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Saturday 30th July 2016

Feels more like autumn when the odd Willow Warbler is coming through. Other migrant passerines on site this morning include a couple of Reed Warbler & Wheatear. The Treecreeper is still with us with a Sparrowhawk paying a brief visit (only very rarely see Sparrowhawks here in mid-summer). Offshore movements almost non-existent although a small group of Sandwich & Common Terns were loitering off the point.

Webb's Wainscot is a nationally scarce species frequenting reed beds that is only rarely noted here. Also worth a mention is The Gem which is a migratory species we usually only see later in the autumn.

4 birds ringed: 3 Linnet, 1 Reed Warbler.

Friday 29th July 2016

A little breezy this morning but the wind soon died out enabling a few birds to show themselves.

New arrivals out to sea were 6 Oystercatcher, 6 Common Tern, 3 Sandwich Tern, 1 Greenshank, 1 Fulmar, 1 Whimbrel, 1 Grey Plover and 1 Common Sandpiper all on the move.

Land birds resumed with 9 Common Whitethroat, 7 Swallow, 3 Goldfinch, 3 Sand Martin, 2 Lesser Whitethroat, 1 Treecreeper, 1 Sedge Warbler, 1 House Martin and 1 Wheatear which is a juvenile and still looking rather downy, (above).

The second emergence of the Chocolate-tip moth has started to appear.

Ringing: 4 birds ringed this morning including 1 Goldfinch, 1 House Sparrow, 1 Linnet and 1 Sedge Warbler.

Recent Ringing Recoveries

Blackbird ringed here 3rd December 2013 retrapped 506km away on Helgoland, Germany 17th March 2016. Meadow Pipit ringed here 17th September 2015 retrapped 196km away at Semmerzake, Oost-Vlaanderen, Belgium 3rd Ocober 2015. This Sanderling on the beach last week is a tad frustrating as, despite all the colour rings, it has lost a leg flag. It is ringed by a Dutch project at one of nine localities between Greenland and Ghana but due to losing its leg flag the exact individual is not known - it is possibly an old bird that was marked in Mauritania but we can not be sure. Despite some people thinking July is summer as far as Sanderling are concerned the beach at Landguard is a place to attempt to feed and rest on the long haul between the Arctic breeding areas and wintering grounds in West Africa.

Thursday 28th July 2016

Cloudy with sunny intervals and further signs of the approaching Autumn today. Warblers being the order of the day.

Resident and migrant warblers came in the form of 10 Common Whitethroat, 3 Lesser Whitethroat and the first Willow Warbler of the Autumn along with Sedge Warbler. Others include 7 Swallow, 1 Treecreeper and 1 Wheatear.

Sea watching produced 3 Cormorant, 2 Sandwich Tern, 1 Common Tern, 1 Redshank and 1 Whimbrel.

Butterfly numbers on the reserve have been very poor this year, the reasons for which are not fully understood.

Anacampsis populella is apparently a common enough micro but we have only noted it here previously in 2001.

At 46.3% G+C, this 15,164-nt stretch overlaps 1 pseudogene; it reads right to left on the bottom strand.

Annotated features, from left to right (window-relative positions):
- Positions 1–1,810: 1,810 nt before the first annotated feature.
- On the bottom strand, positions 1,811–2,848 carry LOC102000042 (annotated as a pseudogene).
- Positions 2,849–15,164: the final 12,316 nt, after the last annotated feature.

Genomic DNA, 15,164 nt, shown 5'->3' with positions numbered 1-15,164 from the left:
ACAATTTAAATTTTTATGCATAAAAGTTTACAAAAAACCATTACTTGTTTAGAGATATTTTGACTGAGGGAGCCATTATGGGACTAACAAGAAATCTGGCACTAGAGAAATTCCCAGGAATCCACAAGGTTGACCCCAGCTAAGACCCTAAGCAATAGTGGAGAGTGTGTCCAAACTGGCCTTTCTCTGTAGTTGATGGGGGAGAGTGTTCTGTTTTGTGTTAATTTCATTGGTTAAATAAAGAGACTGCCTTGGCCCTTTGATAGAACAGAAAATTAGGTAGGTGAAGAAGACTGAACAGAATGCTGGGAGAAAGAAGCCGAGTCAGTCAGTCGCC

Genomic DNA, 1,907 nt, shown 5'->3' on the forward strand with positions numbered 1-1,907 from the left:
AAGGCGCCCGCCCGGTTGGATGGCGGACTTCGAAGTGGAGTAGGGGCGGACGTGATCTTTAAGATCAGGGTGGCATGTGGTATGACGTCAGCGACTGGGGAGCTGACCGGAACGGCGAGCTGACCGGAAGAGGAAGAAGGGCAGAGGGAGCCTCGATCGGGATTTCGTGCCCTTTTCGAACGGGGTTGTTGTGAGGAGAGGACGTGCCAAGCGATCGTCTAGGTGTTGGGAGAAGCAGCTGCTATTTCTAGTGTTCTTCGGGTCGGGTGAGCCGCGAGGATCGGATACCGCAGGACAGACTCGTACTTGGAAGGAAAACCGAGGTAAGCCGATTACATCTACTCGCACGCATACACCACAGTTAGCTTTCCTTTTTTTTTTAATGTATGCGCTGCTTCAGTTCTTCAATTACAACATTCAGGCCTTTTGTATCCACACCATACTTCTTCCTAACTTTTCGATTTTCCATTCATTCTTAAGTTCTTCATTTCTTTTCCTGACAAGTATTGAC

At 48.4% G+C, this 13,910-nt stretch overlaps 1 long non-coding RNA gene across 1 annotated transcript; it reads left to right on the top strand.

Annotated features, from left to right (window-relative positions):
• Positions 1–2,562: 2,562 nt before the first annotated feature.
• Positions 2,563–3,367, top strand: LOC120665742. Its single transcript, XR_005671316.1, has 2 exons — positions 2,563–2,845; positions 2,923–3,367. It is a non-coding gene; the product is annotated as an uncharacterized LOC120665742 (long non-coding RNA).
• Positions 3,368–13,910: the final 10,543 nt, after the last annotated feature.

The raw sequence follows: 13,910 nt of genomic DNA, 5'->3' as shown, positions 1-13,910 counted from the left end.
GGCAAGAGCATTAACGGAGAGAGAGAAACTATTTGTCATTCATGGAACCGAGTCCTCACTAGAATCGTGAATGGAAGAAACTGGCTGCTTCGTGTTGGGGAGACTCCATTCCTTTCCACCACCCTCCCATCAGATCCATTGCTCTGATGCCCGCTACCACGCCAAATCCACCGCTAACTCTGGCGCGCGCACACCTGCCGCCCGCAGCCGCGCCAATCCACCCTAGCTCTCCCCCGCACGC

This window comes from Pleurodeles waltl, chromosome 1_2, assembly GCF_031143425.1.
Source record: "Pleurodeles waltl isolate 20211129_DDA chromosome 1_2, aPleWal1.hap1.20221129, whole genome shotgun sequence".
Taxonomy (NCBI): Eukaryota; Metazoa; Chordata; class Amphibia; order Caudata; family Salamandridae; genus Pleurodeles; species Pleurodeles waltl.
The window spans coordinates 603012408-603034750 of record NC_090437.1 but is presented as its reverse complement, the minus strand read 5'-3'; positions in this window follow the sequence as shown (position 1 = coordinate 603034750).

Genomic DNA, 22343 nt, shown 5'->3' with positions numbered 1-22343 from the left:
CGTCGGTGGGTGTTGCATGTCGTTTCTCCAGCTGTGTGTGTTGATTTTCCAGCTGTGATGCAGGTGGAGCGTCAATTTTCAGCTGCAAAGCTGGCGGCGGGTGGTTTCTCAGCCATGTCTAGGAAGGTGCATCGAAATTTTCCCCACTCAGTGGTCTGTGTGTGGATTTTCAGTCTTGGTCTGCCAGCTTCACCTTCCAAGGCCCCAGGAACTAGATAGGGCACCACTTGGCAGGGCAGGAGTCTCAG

Ringing: 6 birds ringed this morning which include 2 Linnet, 1 Wren, 1 Goldfinch, 1 Lesser Whitethroat and 1 Sedge Warbler.

Wednesday 27th July 2016

A breezier day with occasional light drizzle did nothing to improve the birding a great deal, but a few things are trickling through. Not least, yet another Tree Creeper, the third in a month, where are they coming from. Apart from that, 140 Swifts went south, heading back to their winter quarters in Africa, just 1 Wheatear on site and extremely low numbers of waders considering the time of year, with only 7 Whimbrel and 4 Turnstone passing offshore.

On a much brighter note, there were 24 Pied Wagtails out on the reserve today, many of them juveniles, they have clearly had a very good breeding season around here.

3 birds ringed; 1 each of Tree Creeper, Blue Tit and House Sparrow.

Tuesday 26th July 2016

Lighter winds this morning, picking up into the afternoon. Cloudy with sunny intervals made for a lovely day and a nice new visitor to the site.

A few migrants were on the move this morning which include 23 Swallow, 14 Sand Martin, 3 Yellow Wagtail, 2 Common Tern, 1 Mediterranean Gull, 1 Swift, 1 Blackcap and 1 Green Woodpecker.

Best of the rest this morning came in the form of a Black Kite that drifted South mid morning but didn't hang around long at all. This being the first site record for this species for the observatory.

This Pempelia genistella moth is a nationally scarce species that feeds on Gorse and was noted here in several previous years, (above).

Red Twin-spot Carpet is a common moth throughout Suffolk but only rarely turns up here.

Ringing: 8 birds ringed today which include 3 Linnet, 1 Blackbird, 1 Wren, 1 House Sparrow, 1 Blackcap and 1 Green Woodpecker.

Monday 25th July 2016

A breezy start with plenty of sunshine, clouding over into the afternoon. Still rather quiet.

Birds on the move involved 38 Sand Martin, 30 Swift and 1 Swallow heading South. Also of note -  1 Blackcap and 18 Sanderling, 1 Dunlin and 1 Oystercatcher.

This foreign ringed Dunlin on the beach was probably done in one of the Baltic states but it is not possible to read the ring combination, (above).

Common Darter out in small numbers at present on the nature reserve and in the observatory.

Ringing: 1 bird ringed this morning in the form of 1 Linnet.

Sunday 24th July 2016

Sanderling regularly turning up on the beach with a quick turnover of individuals as they head south for Africa. Other migrants thin on the ground but included a couple of Blackcap. Juvenile Black Redstart still with us.

Udea fulvalis is the first site record of this rare immigrant that is known from just a handful of locations on the south coast of the UK.

2 birds ringed: 1 Blackbird, 1 Whitethroat.